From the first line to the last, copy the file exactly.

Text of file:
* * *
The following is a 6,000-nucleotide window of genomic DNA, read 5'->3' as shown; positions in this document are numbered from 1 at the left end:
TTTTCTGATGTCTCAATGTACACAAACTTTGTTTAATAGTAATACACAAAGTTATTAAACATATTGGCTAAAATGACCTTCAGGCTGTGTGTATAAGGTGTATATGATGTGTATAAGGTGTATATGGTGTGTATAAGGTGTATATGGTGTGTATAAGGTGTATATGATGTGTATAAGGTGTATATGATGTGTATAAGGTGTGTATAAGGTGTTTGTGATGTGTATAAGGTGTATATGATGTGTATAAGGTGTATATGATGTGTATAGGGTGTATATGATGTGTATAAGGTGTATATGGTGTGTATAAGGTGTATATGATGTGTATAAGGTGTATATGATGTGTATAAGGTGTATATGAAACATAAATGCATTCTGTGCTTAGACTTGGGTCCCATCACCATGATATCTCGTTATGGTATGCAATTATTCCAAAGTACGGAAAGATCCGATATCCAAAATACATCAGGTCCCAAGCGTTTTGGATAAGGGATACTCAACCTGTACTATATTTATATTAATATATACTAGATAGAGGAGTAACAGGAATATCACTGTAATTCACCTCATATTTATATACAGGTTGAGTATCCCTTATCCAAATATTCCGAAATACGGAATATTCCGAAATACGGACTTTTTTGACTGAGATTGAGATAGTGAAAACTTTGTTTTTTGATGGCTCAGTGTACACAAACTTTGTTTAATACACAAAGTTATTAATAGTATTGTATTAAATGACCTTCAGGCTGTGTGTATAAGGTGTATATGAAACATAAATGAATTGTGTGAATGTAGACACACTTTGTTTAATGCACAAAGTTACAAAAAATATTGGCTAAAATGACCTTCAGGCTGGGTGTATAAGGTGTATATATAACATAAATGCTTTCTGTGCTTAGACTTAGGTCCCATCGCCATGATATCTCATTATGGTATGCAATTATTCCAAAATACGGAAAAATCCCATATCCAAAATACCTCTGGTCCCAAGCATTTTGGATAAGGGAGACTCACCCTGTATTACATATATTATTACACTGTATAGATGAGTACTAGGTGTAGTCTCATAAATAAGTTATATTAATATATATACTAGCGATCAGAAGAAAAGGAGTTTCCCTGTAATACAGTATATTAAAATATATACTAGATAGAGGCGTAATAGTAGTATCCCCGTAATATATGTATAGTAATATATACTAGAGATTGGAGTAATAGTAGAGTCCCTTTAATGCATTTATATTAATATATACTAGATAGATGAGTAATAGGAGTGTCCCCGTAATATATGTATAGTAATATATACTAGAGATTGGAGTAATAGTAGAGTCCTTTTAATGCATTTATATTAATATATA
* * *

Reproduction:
The following is a 6,000-nucleotide window of genomic DNA, read 5'->3' as shown; positions in this document are numbered from 1 at the left end:
TTTTCTGATGTCTCAATGTACACAAACTTTGTTTAATAGTAATACACAAAGTTATTAAACATATTGGCTAAAATGACCTTCAGGCTGTGTGTATAAGGTGTATATGATGTGTATAAGGTGTATATGGTGTGTATAAGGTGTATATGGTGTGTATAAGGTGTATATGATGTGTATAAGGTGTATATGATGTGTATAAGGTGTGTATAAGGTGTTTGTGATGTGTATAAGGTGTATATGATGTGTATAAGGTGTATATGATGTGTATAGGGTGTATATGATGTGTATAAGGTGTATATGGTGTGTATAAGGTGTATATGATGTGTATAAGGTGTATATGATGTGTATAAGGTGTATATGAAACATAAATGCATTCTGTGCTTAGACTTGGGTCCCATCACCATGATATCTCGTTATGGTATGCAATTATTCCAAAGTACGGAAAGATCCGATATCCAAAATACATCAGGTCCCAAGCGTTTTGGATAAGGGATACTCAACCTGTACTATATTTATATTAATATATACTAGATAGAGGAGTAACAGGAATATCACTGTAATTCACCTCATATTTATATACAGGTTGAGTATCCCTTATCCAAATATTCCGAAATACGGAATATTCCGAAATACGGACTTTTTTGACTGAGATTGAGATAGTGAAAACTTTGTTTTTTGATGGCTCAGTGTACACAAACTTTGTTTAATACACAAAGTTATTAATAGTATTGTATTAAATGACCTTCAGGCTGTGTGTATAAGGTGTATATGAAACATAAATGAATTGTGTGAATGTAGACACACTTTGTTTAATGCACAAAGTTACAAAAAATATTGGCTAAAATGACCTTCAGGCTGGGTGTATAAGGTGTATATATAACATAAATGCTTTCTGTGCTTAGACTTAGGTCCCATCGCCATGATATCTCATTATGGTATGCAATTATTCCAAAATACGGAAAAATCCCATATCCAAAATACCTCTGGTCCCAAGCATTTTGGATAAGGGAGACTCACCCTGTATTACATATATTATTACACTGTATAGATGAGTACTAGGTGTAGTCTCATAAATAAGTTATATTAATATATATACTAGCGATCAGAAGAAAAGGAGTTTCCCTGTAATACAGTATATTAAAATATATACTAGATAGAGGCGTAATAGTAGTATCCCCGTAATATATGTATAGTAATATATACTAGAGATTGGAGTAATAGTAGAGTCCCTTTAATGCATTTATATTAATATATACTAGATAGATGAGTAATAGGAGTGTCCCCGTAATATATGTATAGTAATATATACTAGAGATTGGAGTAATAGTAGAGTCCTTTTAATGCATTTATATTAATATATA